Any continued success of terrorists in Kashmir rings a warning bell for all countries around the world, as continued success of terrorists in Kashmir would amount to success of terrorism in the world.
 
It is  also necessary that the vast majority of people of Kashmir, who are helplessly watching the situation, should introspect as to what would happen to their dear land if the present disturbing conditions continued. Kashmir would face a horrible situation, in the unfortunate scenario of present status changing and the future generations of Kashmiris will not forgive the present generation for allowing any negative changes to happen.
 
It is high time that the world community understands the problems faced by the Indian government in dealing with terrorist elements in Kashmir and extend support. Let not the world remain unconcerned about terrorism in Kashmir.
 
(The author is Trustee of Chennai-based Non-Profit Organisation Nandini Voice for the Deprived. Comments and suggestions on this article can be sent to editor@spsindia.in)
 
 
 
 
Print
Share
  
increase Font size decrease Font size
 

Disclaimer: South Asia Monitor does not accept responsibility for the views or ideology expressed in any article, signed or unsigned, which appears on its site. What it does accept is responsibility for giving it a chance to appear and enter the public discourse.
Comments (Total Comments 0) Post Comments Post Comment
Review
 
 
 
 
spotlight image Ties between India and Japan are probably at their best ever, Japanese Ambassador to India H.E. Kenji Hiramatsu told India Review & Analysis’ Nilova Roy Chaudhury, as he outlined how the two countries have moved closer. Ahead of Japanese Prime Minister Shinzo Abe’s visit
 
read-more
The eight members of the Shanghai Cooperation Organisation (SCO) should strengthen cooperation against terrorism and build it into its framework, India's External Affairs Minister Sushma Swaraj said in New York on September 20.
 
read-more
That regional cooperation in South Asia is lower than optimal levels is well accepted. It is usually ascribed to – the asymmetry in size between India and the rest, conflicts and historical political tensions, a trust deficit, limited transport connectivity, and onerous logistics, among many other factors.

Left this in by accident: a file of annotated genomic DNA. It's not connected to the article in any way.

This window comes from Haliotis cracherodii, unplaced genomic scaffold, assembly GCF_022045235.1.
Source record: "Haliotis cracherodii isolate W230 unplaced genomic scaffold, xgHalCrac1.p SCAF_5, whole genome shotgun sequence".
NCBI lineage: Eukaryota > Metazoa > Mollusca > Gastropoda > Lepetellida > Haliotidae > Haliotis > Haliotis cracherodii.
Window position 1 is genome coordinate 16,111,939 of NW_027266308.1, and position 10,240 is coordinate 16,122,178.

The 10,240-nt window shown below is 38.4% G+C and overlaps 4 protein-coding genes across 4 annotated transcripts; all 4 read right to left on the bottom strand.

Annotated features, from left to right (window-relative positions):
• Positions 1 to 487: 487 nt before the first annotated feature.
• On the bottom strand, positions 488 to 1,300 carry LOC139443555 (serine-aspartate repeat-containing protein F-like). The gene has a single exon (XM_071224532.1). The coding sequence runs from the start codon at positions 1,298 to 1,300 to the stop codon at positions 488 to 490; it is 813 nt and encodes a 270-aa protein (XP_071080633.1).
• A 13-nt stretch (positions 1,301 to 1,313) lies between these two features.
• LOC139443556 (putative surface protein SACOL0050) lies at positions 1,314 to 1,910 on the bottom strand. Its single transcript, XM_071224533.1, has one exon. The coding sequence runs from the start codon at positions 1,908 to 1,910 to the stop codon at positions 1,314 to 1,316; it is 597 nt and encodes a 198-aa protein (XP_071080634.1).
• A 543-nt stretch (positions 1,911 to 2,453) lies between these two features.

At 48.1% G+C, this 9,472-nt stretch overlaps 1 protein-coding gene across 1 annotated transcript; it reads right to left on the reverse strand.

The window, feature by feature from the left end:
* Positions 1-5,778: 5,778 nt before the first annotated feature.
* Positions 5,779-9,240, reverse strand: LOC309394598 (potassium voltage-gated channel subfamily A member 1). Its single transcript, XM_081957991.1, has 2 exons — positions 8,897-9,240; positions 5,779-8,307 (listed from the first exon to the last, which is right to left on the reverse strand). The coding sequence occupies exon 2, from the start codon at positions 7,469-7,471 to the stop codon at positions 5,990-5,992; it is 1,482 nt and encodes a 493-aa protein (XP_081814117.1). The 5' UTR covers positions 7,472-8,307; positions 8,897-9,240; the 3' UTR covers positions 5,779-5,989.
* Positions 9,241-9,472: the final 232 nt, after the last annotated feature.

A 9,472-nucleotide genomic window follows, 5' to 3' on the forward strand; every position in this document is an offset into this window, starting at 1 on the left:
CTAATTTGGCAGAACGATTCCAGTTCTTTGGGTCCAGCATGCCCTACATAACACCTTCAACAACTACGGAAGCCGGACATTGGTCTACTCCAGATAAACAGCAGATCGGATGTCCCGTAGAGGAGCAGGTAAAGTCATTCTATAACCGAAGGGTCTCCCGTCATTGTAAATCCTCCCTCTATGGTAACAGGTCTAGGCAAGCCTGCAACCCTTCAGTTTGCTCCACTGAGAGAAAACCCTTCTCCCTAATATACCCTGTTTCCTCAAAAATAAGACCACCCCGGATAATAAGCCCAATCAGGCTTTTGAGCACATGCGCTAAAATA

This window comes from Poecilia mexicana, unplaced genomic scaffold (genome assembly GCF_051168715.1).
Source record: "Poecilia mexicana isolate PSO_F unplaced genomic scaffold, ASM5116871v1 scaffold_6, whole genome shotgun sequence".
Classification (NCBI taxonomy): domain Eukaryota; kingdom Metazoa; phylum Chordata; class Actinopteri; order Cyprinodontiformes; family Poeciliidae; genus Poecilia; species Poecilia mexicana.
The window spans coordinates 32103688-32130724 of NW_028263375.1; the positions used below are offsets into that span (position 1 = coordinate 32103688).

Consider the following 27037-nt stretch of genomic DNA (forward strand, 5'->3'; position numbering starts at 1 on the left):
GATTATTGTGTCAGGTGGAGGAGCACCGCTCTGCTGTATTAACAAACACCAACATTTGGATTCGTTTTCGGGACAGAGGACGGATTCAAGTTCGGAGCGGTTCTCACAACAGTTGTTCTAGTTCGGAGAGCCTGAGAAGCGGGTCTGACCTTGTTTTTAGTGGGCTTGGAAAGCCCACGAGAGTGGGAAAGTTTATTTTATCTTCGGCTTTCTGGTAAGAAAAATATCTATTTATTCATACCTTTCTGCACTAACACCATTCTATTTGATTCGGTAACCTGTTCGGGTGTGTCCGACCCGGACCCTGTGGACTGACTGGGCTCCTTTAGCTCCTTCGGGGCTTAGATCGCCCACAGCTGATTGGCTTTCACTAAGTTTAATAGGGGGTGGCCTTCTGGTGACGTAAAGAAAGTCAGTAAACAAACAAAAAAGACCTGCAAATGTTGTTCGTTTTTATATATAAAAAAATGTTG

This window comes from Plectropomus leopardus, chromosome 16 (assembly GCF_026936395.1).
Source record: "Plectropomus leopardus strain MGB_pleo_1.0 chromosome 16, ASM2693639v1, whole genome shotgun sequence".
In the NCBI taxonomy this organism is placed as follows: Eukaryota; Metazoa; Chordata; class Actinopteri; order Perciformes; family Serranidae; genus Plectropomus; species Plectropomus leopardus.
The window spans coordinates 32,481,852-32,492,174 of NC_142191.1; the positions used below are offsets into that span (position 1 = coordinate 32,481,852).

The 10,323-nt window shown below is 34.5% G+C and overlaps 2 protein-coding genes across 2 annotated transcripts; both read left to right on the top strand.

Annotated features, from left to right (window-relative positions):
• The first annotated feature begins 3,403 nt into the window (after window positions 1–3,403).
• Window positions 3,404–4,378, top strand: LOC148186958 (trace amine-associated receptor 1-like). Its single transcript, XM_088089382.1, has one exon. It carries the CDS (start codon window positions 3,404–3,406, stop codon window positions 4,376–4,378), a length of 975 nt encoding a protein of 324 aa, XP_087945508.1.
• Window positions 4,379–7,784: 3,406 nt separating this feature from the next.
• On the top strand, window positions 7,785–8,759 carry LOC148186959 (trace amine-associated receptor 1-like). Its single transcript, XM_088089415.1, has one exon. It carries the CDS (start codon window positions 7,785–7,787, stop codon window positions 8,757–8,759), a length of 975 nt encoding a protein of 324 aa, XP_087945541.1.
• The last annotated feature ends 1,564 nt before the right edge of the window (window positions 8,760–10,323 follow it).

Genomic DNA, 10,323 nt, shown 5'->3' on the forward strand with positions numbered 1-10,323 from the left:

read-more
Reflections on September evoke a host of memories.
 
read-more
  During the budget session of the legislative assembly, the Chief Minister informed the  House about state’s missing children. According to her, as many as 162 children have gone missing in the past three years.
 
read-more
The Communist Party of China (CPC) is expected to amend its constitution at the upcoming national congress.
 
read-more
Finally breaking her silence on the Rohingya exodus, Myanmar’s state counsellor and Nobel Peace Prize laureate Aung San Suu Kyi has said that her government would like to understand the root causes of the refugee crisis and investigate charges of human rights abuses.
 
read-more
The apprehension was justified. US President Donald Trump’s disregard for institutions and fondness for reckless rhetoric meant that his maiden appearance at the annual UN General Assembly was a closely watched affair.
 
read-more
It is a privilege to be invited to this most prestigious of law schools in the country, more so for someone not formally lettered in the discipline of law. I thank the Director and the faculty for this honour.
 
read-more
Column-image

Title: A Bonsai Tree; Author: Narendra Luther; Publisher: Niyogi Books; Pages: 227 Many books have been written on India's partition but here is a firsthand account of the horror by a migrant from what is now Pakistan, who ...

 
Column-image

As talk of war and violence -- all that Mahatma Gandhi stood against -- gains prominence across the world, a Gandhian scholar has urged that the teachings of the apostle of non-violence be taken to the classroom.

 
Column-image

Interview with Hudson Institute’s Aparna Pande, whose book From Chanakya to Modi: Evolution of India’s Foreign Policy, was released on June 17.

 
Column-image

This is the continuing amazing spiritual journey of a Muslim man from Kerala who plunged into Vedic religion after a chance encounter with a Hindu mystic under a jackfruit tree in the backyard of his house when he was just nine. It is a story w...

 
Column-image

History is told by the victors but in our modern age, even contemporary events get - or are given - a slant, where some contributors soon get eclipsed from the narrative or their images tarnished.

 
Subscribe to our newsletter
Archive